Secret Guests: I don’t have any intel to share on this front — I try and refrain from shamelessly harassing my HPX organizer friends until the festival actually arrives — but the introduction of secret slots last year was an awful lot of fun, with second shows by acts like The Thermals, Chad VanGaalen and (my fave) Titus Andronicus that were oodles of fun. There’s about five or so slots on the HPX schedule just waiting to be filled; make sure to follow @HalifaxPopX on Twitter.
El-P (Thursday, 11 p.m., Reflections): I got to see Company Flow, El-P’s hugely influential nineties hip hop group, perform at All Tomorrow’s Parties last year, so I can vouch for the fact that the man is an incredibly charismatic MC. (And his first album in five years, Cancer 4 Cure, is pretty good, awful title aside.) If you’re the type who’s looking for some hip hop to add to your HPX mix, it’s really hard to argue with this one.
Purity Ring (Thursday, 1 a.m., Marquee): Undoubtedly the buzziest band to make its way to Halifax this year, this Montreal duo are riding a wave of acclaim for their debut album Shrines, released on 4AD back in July. The album has yet to fully win me over: there are great pop sensibilities on display, but also an overreliance on certain rhythm sounds and a sameness as the album draws on. But there’s more than enough there for me to place this gig high on my list, especially since the ready-to-break Southern Shores are opening (their soul-sampling dance music is actually better live than on the record, and the records are already pretty good.)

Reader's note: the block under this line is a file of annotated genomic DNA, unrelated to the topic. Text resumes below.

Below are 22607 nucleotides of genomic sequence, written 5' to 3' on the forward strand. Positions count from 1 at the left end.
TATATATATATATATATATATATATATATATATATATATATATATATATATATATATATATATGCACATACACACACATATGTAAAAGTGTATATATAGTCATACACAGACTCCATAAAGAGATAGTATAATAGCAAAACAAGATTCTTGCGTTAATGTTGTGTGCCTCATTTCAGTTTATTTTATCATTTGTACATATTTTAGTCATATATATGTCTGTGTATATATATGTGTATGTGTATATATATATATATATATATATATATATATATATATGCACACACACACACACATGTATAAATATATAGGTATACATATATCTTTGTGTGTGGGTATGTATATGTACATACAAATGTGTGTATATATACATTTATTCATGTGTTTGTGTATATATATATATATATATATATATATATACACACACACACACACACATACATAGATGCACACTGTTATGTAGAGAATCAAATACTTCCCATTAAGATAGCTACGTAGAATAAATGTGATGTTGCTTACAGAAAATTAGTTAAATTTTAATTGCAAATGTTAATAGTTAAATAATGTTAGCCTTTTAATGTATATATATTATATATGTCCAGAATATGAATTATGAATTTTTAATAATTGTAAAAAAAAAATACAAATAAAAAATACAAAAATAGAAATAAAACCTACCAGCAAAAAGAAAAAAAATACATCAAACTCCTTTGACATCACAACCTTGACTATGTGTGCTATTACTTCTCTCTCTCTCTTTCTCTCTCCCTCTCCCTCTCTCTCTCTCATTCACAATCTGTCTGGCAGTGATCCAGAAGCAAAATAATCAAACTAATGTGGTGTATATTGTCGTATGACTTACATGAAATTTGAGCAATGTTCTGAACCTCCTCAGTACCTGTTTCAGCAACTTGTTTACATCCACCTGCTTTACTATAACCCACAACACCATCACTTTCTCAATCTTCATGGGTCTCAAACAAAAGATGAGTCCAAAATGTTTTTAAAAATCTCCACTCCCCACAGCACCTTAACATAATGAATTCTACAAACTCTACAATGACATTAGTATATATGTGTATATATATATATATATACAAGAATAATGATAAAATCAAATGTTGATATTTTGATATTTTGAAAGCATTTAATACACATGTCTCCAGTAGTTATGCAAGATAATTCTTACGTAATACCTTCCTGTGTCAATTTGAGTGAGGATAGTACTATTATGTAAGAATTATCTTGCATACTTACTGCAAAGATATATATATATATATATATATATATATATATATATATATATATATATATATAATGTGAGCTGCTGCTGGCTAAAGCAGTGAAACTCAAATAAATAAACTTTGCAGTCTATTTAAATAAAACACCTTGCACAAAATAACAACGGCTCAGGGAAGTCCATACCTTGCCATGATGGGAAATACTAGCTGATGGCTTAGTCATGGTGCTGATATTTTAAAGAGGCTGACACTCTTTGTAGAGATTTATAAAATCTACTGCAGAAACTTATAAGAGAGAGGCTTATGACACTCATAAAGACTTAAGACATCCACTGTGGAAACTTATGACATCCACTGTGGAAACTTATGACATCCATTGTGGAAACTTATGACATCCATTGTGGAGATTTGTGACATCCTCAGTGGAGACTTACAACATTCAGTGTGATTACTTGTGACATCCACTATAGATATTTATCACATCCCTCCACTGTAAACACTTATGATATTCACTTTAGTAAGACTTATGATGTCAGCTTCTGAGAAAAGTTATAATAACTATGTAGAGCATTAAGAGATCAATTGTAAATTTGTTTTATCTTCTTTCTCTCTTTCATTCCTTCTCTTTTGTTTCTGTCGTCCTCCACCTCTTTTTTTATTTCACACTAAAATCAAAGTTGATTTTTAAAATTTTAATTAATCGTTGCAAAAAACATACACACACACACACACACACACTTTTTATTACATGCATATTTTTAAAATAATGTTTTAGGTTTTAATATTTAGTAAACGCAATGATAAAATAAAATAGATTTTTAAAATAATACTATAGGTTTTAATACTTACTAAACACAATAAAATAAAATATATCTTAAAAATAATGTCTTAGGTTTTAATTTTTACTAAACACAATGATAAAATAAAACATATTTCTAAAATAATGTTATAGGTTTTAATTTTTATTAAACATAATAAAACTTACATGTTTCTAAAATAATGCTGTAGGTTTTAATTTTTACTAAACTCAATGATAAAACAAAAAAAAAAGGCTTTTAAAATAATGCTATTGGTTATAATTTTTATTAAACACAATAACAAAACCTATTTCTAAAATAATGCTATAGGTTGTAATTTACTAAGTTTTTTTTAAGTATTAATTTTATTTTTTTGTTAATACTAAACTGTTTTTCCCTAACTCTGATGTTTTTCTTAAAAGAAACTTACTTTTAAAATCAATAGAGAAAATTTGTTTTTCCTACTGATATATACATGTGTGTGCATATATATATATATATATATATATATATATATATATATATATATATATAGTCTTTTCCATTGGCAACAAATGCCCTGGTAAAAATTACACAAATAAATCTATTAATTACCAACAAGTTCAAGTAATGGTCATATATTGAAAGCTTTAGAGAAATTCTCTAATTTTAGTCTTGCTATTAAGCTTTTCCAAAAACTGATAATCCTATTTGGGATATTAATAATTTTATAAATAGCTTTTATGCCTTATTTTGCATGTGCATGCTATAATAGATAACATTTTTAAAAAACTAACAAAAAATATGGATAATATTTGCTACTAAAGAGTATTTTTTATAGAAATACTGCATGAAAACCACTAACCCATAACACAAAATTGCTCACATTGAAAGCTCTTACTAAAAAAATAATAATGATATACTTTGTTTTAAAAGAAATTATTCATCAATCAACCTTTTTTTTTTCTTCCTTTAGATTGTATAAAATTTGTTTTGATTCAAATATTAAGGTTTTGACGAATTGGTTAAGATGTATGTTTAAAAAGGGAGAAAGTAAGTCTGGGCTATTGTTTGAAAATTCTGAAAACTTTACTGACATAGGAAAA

CKDU Lobby Shows: If it’s intimacy you want, look no further than HPX’s most intimate experience: crammed into the super-tiny lobby of Halifax’s community radio station, listening to some of the festival’s up-and-coming bands bash out their hits to kick off your evening. Long Weekends, Southern Shores and Outtacontroller are all scheduled to play the fourth floor of the Dalhousie Student Union Building.
Friday night theatricality: This is the night for you if you like your rock and roll performed in big, loud and colourful ways. Start off your night with Yamantaka // Sonic Titan (pictured) at St. Matt’s: it’s a global smorgasbord that fuses rock opera, metal, psychedelica, and Japanese theatre. Then, head to Olympic Hall — Halifax’s most criminally underappreciated music venue — for Kevin Barnes and his always-excessive stage of Montreal. (If you like your rock more straightforward, I’d recommend Deer Tick at the Marquee or Ceremony at Reflections.)
Cold Specks + Julie Dorion (Saturday, 8 p.m., St. Matt’s Church): One of the best one-two pairings in this year’s lineup, and two acts I had the pleasure of seeing at Sappyfest this past August. Dorion is just a joyous, generous performer — and a Maritime music legend — but make sure to stick around for Cold Specks (pictured), whose haunting, moving soul-folk sound is bound to be stunning in St. Matt’s amazing acoustics.
Zola Jesus (Saturday, 10 p.m. The New Palace): If you only know Zola Jesus as “That girl who sings on M83’s ‘Intro’,” you might want to check out last year’s Conatus, which finds her achieving a Kate Bush-esque fusion of electronica, pop and soul. Plus, it’s always nice to see the Palace’s amazing sound system and stage be used for something other than sleazy, shitfaced Saturday nights on the town. (Less nice: realizing that the floor never gets un-sticky in there.)
20th Anniversary Show (Saturday, 9:30 p.m., Marquee): HPX has had a number of great reunion sets over the years, which are always nice for those of us who were underage in the 1990s to catch up on what we missed out on. This year, HPX pairs a number such bands on one bill: Stratejakets, Hip Club Groove (who also played last year), Cool Blue Halo and the Super Friendz. Should be fun, even for those of us who think The Flashing Lights were a better band. (*ducks for cover*)
Not getting sick: Okay, to be fair, I have yet to figure out how to get through an HPX without getting a gigantic head cold at the end of it. BUT THIS IS GOING TO BE MY YEAR I CAN FEEEEEEEL IT.